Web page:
PORTLAND, Ore. – A lot of Oregon public school teachers receive “racial equity” training at the Oregon Center for Educational Equity (OCEE).

OCEETheir districts pay thousands of dollars to have teachers learn about the supposedly negative impact of “white privilege” in the classroom.

They are taught that the public education system is unfairly based on white cultural norms, to the benefit of whites and the detriment of blacks and other minority students.

They are also taught that the American capitalist economic system is designed to preserve wealth and power in the hands of white elites, and exclude people of color.

Whiteness, as they like to call it at OCEE, is definitely the enemy.

“…Many white people in Oregon have no idea that our schools and state are immersed in white culture and are uncomfortable and harmful to our students of color, while also reinforcing the dominant nature of white culture in our white students and families,” an OCEE conference manual says.

Some people probably assume that the “white privilege” lectures begin and end at the OCEE teacher training sessions. But apparently the folks at OCEE want the teachers who have completed the training to actively impose the philosophy in their daily dealings with colleagues, and be on the lookout for those who aren’t practicing it.

The website DaylightDisenfectant.com shared an email that was allegedly sent to at least some teachers who had been through the training by Kim Feicke, director of the OCEE.

“Where are the places that white folks take detours around having authentic conversations about race or around their own inadequacies or insecurities in such conversations,” Feicke wrote in the email.

She noted that her group had “led conversations around where whiteness shows up in classrooms and we left that space with a challenge to keep those conversations going as a part of ‘normal’ conversation in the school.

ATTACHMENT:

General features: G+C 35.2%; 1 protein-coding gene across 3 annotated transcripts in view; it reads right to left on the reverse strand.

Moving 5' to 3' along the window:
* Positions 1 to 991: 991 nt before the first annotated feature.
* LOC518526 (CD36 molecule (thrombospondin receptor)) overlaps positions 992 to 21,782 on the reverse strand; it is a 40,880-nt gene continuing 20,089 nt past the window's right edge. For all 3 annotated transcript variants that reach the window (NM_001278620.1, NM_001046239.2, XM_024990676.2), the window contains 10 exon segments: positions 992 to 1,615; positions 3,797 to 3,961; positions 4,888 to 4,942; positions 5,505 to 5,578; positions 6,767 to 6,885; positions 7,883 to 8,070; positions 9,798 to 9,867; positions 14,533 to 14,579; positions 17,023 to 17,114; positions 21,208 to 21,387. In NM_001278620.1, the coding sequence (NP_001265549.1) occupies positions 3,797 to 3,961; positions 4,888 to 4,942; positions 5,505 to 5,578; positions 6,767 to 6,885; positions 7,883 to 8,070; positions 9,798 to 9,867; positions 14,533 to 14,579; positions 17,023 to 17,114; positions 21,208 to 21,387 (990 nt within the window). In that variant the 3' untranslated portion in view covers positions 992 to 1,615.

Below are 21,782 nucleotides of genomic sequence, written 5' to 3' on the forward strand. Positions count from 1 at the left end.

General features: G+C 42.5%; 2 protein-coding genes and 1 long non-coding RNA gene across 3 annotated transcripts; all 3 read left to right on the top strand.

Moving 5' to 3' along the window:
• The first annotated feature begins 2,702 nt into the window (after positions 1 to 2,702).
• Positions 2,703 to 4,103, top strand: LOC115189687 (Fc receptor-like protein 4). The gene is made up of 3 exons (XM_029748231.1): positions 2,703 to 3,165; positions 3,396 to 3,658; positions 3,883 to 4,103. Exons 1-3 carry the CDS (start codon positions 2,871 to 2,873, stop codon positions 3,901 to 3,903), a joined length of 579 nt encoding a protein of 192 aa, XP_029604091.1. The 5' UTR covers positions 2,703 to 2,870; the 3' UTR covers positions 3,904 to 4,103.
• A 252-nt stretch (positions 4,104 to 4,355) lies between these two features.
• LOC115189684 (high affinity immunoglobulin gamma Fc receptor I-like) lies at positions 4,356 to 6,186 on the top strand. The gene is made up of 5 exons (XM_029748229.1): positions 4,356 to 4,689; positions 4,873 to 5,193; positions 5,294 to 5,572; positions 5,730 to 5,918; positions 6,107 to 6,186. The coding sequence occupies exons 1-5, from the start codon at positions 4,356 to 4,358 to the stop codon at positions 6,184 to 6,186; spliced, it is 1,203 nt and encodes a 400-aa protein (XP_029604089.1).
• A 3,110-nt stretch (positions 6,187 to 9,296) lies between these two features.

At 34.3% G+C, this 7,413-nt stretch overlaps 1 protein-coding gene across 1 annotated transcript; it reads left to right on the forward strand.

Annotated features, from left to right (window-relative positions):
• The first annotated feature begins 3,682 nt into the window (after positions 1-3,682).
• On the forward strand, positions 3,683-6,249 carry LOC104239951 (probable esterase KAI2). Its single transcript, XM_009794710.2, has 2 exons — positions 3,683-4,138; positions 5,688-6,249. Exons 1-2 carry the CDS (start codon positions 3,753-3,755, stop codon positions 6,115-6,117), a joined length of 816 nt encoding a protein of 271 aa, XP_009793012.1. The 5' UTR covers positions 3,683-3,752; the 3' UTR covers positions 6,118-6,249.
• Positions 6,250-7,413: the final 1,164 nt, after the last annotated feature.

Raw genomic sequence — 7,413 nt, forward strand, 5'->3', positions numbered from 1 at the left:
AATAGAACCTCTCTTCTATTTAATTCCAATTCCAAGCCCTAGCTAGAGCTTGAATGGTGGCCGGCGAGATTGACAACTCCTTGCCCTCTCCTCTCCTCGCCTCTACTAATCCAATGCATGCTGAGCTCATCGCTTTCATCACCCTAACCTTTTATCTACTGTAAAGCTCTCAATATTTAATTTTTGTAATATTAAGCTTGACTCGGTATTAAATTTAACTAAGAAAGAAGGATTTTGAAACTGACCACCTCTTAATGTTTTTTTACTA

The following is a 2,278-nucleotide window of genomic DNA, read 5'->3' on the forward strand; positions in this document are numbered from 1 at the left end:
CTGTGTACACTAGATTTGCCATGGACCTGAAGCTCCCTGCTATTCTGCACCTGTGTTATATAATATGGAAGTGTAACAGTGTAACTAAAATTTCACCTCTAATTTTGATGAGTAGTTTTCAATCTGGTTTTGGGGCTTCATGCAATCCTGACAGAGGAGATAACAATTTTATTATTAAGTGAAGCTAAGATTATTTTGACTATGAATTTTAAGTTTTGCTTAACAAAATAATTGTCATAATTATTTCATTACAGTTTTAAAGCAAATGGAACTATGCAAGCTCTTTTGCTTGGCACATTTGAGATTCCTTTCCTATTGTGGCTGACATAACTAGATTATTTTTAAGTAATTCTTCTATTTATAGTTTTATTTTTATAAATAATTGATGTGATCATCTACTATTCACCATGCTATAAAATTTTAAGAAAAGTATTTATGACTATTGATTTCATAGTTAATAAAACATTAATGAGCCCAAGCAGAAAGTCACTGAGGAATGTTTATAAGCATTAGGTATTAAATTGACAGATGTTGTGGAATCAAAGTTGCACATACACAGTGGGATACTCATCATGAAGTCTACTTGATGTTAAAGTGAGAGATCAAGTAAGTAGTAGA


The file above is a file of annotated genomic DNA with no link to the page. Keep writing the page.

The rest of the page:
“I invite you to 1) do some detour spotting in both your work and personal life. Where and which ones do you see show up? And 2) keep on the lookout for where whiteness shows up, share that information with colleagues, and receive that information from colleagues with grace.”

“When we meet again … we’ll do some sharing around what you’ve discovered … and build that into some work around learning styles.”

As part of their ongoing effort to combat whiteness, the folks at OCEE have also published some free advice on how to avoid making intolerably white statements around people of color.

For instance, one shouldn’t say “America is a melting pot,” because that’s really telling people of color to “assimilate/acculturate to the dominant culture.”

One shouldn’t say “There is only one race, the human race,” because that’s “denying the individual as a racial/cultural being.”

Saying “I believe the most qualified person should get the job” is really code for saying “People of color are given extra unfair benefits because of their race.”

And saying “Everyone can succeed in this society if they work hard enough” is just another way of saying “People of color are lazy and/or incompetent and need to work harder.”

If you do utter any of those unacceptable phrases, particularly in Oregon, you should be aware, because you may be reported to OCEE by the volunteer “whiteness” police.